Transition: DebraDisman.Com

 

Photo: Bernard Wolf

Hello Gentle Readers…whoever makes their way to this post.

I have transitioned to my new site, and blog, and hope you will too.

It has been wonderful blogging here at Artissima.
The ArtiFactory Studio site and blog will stay up and running for anyone who cares to visit. 

Please do explore my current work and events at DebraDisman.Com…and enjoy my new blog.

Thanks to dear friend and designer extraordinaire, Dianna Jacobsen of Jacobsen Design, for her devoted and wondrous work on the site, and all of her advice, counsel and support during the process.

See You There.

Wishing You the Bestest…
debra disman

 

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Hedge Funz

Hedge Funz

Peekaboo…

The use of hedges in Los Angeles…specifically Santa Monica and Venice, is fascinating.   In a place where folks seem completely at ease leaving their door wide open of a warm night, extraordinary arrangements of hedges which seem to be there to provide privacy, rule.

They may frame a doorway,

or a passageway, to be more exact.

changing size, height and shape.

They may enhance the mystery of a portal,

the thickness of a wall,

or the function of a fence.

They may be created from bamboo,

or have a topiary feel.

Or, they may define the distance from front to back, to front again.

Whatever their apparent purpose, the ubiquitous, albeit, creatively engineered hedge seems to have one function underneath it all.

To create privacy using the materials of nature.

In the process, they create some very interesting spaces indeed.

What sort of hedge funz do YOU have?

If you feel so inclined, please share about it with us here.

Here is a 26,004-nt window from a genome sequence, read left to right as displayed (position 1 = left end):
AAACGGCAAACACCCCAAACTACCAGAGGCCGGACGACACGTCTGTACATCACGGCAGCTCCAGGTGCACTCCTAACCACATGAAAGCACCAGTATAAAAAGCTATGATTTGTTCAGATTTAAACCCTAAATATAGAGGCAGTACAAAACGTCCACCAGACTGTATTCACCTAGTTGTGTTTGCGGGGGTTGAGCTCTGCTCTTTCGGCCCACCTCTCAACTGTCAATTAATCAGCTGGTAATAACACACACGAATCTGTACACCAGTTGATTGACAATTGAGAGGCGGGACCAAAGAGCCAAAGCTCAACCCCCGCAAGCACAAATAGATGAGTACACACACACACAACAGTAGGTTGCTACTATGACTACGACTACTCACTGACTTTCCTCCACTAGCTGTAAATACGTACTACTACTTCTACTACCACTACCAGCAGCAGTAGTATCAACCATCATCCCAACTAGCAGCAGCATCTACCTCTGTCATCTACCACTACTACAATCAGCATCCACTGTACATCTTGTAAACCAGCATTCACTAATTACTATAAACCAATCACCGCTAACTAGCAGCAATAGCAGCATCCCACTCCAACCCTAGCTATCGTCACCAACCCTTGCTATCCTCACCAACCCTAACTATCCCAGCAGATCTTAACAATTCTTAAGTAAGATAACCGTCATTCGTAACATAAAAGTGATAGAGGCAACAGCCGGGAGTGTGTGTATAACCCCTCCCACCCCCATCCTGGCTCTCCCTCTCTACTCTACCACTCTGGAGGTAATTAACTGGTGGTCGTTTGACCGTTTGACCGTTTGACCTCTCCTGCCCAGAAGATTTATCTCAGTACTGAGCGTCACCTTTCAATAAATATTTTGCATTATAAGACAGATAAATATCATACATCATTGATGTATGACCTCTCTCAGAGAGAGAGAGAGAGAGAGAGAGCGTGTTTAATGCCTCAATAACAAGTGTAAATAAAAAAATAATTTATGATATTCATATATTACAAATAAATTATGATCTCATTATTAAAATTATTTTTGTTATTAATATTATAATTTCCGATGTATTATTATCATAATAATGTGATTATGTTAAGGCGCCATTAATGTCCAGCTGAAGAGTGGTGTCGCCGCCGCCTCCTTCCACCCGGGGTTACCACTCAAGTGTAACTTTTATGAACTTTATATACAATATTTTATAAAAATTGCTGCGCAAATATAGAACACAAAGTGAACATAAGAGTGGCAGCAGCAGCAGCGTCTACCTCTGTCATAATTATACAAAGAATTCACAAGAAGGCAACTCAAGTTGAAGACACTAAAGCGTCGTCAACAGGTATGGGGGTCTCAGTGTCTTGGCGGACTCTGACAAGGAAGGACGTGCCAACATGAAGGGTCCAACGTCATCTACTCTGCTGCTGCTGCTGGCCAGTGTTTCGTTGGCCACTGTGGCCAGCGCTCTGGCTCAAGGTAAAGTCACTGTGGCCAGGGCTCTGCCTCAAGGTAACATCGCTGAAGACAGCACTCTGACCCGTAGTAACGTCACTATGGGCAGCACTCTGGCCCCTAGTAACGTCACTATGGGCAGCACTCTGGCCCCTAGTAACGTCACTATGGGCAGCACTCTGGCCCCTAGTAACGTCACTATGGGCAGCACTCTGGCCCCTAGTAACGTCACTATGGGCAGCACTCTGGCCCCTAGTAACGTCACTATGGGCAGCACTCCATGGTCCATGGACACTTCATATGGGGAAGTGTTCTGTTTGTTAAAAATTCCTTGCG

We love to hear from you.

Remember, we are all hedging our betz in this Life, Together.

Featured Work: A Niche Greater then the Sum of its Parts

Featured Work: A Niche Greater then the Sum of its Parts

The Free Merriam-Webster Dictionary defines “niche” as:

  • a recess in a wall especially for a statue b: something (as a sheltered or private space) that resembles a recess in a wall
  • a place, employment, status, or activity for which a person or thing is best fitted
  • a habitat supplying the factors necessary for the existence of an organism or species
  • the ecological role of an organism in a community especially in regard to food consumption
  • a specialized market

What is the connective tissue between the various definitions above? It seems to me that the term “niche” indicates a unique space specific to an individual, species or thing.

Those of us in the fields of decorative painting, carpentry, wood working, design, architecture and building most likely have designed, created, built, painted or adorned a niche or two at one point or another.

Those of us in our own businesses, entrepreneurs, solopreneurs, creative-preneurs, creators, and those of us training, schooling, learning, job-searching,  job creating , or job holding,  have at least one thing in common: we want, need, or are compelled to “find our niche“, our “place” in our respective fields, professions, markets, companies, schools, programs, jobs, or careers. We are moved to find that  elusive (and sometimes colorful!)  unique space which seems to defines us authentically,  in our worlds of work, family, society, and community.